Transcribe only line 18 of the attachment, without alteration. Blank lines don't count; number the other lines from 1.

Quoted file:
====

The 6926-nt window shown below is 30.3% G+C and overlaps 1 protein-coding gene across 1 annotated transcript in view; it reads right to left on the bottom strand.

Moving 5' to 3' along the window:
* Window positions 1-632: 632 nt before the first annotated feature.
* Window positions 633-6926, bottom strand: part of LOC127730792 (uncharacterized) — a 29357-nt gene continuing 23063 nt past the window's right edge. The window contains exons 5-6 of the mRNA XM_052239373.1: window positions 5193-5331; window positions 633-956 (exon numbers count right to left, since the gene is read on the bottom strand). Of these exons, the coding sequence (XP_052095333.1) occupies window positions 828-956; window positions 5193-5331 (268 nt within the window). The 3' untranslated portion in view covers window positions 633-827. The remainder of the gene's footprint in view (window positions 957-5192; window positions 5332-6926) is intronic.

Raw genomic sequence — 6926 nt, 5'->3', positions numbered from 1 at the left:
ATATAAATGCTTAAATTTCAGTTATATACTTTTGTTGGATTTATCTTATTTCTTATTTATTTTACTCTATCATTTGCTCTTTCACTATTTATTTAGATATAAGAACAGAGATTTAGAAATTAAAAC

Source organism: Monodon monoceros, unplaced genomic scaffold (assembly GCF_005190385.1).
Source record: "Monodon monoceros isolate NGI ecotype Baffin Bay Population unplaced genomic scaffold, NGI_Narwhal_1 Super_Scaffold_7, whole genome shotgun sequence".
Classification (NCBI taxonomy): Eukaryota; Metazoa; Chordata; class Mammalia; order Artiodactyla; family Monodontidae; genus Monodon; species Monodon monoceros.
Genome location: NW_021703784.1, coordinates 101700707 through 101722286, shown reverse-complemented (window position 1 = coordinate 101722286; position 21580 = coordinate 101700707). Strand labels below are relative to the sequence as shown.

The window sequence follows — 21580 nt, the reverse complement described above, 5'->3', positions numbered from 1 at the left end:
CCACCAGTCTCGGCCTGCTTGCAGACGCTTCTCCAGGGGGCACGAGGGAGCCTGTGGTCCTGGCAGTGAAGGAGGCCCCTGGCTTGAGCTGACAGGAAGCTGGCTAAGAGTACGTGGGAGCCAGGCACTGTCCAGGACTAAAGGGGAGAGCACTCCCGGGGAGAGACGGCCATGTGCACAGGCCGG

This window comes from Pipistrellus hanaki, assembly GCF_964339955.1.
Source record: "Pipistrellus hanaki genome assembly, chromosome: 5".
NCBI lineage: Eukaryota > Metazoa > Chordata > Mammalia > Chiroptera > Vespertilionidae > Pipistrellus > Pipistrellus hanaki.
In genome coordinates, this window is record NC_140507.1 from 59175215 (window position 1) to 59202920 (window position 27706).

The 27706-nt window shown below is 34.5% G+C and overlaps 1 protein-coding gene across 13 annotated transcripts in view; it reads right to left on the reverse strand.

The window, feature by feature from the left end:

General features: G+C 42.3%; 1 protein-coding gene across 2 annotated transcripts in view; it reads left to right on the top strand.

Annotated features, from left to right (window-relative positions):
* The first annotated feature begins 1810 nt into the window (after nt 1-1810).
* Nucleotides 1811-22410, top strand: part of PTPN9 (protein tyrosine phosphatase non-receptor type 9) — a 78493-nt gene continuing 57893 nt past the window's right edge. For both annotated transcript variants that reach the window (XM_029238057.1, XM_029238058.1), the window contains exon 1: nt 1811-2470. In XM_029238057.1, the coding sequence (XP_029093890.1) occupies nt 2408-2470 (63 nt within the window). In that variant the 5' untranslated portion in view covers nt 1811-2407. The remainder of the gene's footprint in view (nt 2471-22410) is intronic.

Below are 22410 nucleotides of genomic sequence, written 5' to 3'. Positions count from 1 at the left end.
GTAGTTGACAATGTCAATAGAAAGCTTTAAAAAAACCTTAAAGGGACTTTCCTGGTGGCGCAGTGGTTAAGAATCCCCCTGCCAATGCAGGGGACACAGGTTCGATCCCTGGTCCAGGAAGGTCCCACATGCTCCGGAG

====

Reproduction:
The window, feature by feature from the left end: